Dr. David Wells's new book, The Courage to Be Protestant, was written as a summary of his last four, though he says in the introduction that it took on a life of its own, needing updating, and prodding Wells to get
to the heart of what he was about in the four books. I met Wells before my first year at Gordon-Conwell, and he was looking forward to the sabbatical when he would be doing the research that led to his book No Place for Truth. He explained that he wanted to look into why evangelicals were not doing theology. His hypothesis was that the media culture had changed the way people processed information. He was looking forward to delving deeper. He offered this hypothesis before I had read Neil Postman or Marshall McLuhan or Jacques Ellul, and I found implausible the idea that we had been "rewired." Now I am almost certain that Wells was right. When people in the church think that cultural factors like this are neutral, I now think they are hopelessly naive.
No Place for Truth and the books following offered a rich analysis of how changes in culture had infiltrated the church. A description of an earlier church culture in Wenham, Massachusetts, with its Congregational churches and Sabbath schools and other institutions where people would be raised in a coherent set of Christian moral assumptions, would allow a sympathetic reader who knew there had been changes in the preceding decades to see this as part of a larger decline. The book took in too grand a slice of history to be a Jeremiad. The look backward was wistful. The "Delicious Paradise Lost"-where Wells describes how the Wenham woman's desserts, like cupid's arrow, pierced stomach and heart-was one that still existed in small enclaves, like Wells's own home. He wanted others to be able to enjoy it, for reasons from the most weighty to the most mundane.
The current book is stripped not only of footnotes and obscure references that might have intimidated some potential readers of his earlier books. It is also stripped of much of the specificity that made those books charming-at least to a reader like me. The target audience of this book is clearly different. A reader who enjoyed Wells's last four books and wants a treatment of something such as the title The Courage to Be Protestant suggests is probably looking for a book more like Darryl Hart's Deconstructing Evangelicalism. But The Courage to Be Protestant is one that such a reader can pass onto other colleagues who would be put off by Wells's other books or Hart's book.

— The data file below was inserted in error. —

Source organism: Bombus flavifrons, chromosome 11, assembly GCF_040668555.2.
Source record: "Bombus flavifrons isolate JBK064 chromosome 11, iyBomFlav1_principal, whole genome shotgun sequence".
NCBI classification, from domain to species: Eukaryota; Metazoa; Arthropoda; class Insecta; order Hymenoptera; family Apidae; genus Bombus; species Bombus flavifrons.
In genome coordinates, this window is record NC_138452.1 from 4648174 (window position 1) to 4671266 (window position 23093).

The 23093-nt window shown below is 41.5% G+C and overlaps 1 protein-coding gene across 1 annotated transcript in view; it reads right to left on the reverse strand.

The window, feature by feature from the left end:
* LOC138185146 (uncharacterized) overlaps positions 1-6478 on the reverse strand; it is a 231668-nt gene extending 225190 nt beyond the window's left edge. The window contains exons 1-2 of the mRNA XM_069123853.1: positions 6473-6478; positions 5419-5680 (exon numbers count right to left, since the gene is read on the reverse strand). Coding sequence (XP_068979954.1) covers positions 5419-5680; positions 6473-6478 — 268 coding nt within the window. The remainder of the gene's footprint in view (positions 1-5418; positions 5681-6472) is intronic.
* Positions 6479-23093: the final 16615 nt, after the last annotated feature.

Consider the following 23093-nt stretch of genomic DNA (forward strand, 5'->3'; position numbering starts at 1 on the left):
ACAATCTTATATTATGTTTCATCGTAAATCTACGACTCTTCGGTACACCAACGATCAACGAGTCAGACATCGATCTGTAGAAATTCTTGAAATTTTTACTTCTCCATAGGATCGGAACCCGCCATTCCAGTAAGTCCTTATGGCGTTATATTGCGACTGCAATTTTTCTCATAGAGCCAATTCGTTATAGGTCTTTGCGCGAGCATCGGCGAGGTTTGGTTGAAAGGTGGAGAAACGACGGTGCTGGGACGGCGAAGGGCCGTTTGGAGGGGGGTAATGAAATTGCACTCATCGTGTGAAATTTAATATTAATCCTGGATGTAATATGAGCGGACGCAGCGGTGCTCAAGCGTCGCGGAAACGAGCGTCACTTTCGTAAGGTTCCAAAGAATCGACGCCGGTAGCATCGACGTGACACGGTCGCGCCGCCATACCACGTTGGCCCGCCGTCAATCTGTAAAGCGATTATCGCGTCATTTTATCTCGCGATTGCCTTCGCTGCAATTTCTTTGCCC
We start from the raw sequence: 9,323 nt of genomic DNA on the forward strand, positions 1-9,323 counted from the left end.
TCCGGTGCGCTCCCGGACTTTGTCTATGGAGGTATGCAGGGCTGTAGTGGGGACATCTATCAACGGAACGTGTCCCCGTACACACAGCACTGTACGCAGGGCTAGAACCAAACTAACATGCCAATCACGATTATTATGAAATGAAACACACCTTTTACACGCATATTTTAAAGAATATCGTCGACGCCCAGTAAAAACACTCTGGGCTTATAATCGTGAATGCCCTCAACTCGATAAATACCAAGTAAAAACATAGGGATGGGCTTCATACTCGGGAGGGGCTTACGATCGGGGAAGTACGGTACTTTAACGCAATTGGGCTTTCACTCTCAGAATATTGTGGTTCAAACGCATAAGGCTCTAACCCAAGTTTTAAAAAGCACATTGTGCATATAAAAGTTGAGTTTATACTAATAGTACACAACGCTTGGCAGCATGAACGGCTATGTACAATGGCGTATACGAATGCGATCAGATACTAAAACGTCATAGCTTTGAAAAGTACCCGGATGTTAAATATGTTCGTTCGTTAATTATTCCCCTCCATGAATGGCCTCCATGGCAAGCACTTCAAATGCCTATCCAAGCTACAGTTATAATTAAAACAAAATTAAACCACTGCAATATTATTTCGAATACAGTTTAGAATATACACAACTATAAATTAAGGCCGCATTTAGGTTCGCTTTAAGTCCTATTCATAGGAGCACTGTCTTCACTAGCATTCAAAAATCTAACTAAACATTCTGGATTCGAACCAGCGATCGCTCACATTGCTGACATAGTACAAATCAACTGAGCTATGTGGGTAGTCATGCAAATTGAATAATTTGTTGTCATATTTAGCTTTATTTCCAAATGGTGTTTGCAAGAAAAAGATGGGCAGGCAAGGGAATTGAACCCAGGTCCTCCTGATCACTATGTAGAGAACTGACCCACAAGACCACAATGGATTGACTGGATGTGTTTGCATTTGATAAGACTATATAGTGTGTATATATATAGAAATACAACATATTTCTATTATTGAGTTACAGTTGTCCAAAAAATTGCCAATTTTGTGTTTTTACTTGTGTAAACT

If Wells's first book was an attempt to get those who were sympathetic to his outlook to see what the late twentieth century was doing to evangelicalism, the new book seems to be geared to informing those on the verge of taking the next step to pause. Wells asks church growth adherents and Emergents to look at history long enough to note that what they are stepping into is really a Protestant liberalism that is not likely to last more than a generation. If the experiment is bound to fail, then why subject yourself to it? Wells asks his reader to have, as the title suggests, the courage to be Protestant. In our time this may not lead many to martyrdom. But it will require courage to ignore the marketing statistics and all the other demands to be relevant and keep a steady course rooted in eternal truth.
Wells himself notes how his critics have faulted him in the past for having much more to offer by way of diagnosis than prescription. He argues that many kinds of prescriptions suffer from the very illnesses with which we are afflicted. They are the world of technique. He continues in his section on the church to offer some theological reflections that might help us, if not in practice, at least in outlook. It is here I think that the consequences of some early choices make the book somewhat confusing. As a Lutheran, I am bound to disagree with Wells's treatment of the sacraments. But there is a deeper problem. Some of this stems from an irony in his original project. When Wells decided to ask why evangelicals weren't doing theology, that itself was not a theological question. You could ask it as a theological question if you were expecting a theological answer of the sort that Dana Carvey's church lady from Saturday Night Live might have offered, i.e. "Could it be Satan?" No. Wells was out to study the matter in a more sociological vein. What cultural factors were making evangelicals less inclined to do theology? I think that initial question was worth asking. If I remember correctly from class, Wells also had a definition of theology where it was a timely response to current questions, in distinction from doctrine, which was a timeless response to an age-old question. So the initial book seemed to straddle the boundaries between genres, and to a good end. It wanted to discover why in our given cultural moment evangelicals were not doing theology, and tried at points to bring some theological insights into the conversation that might at least partially rectify the situation.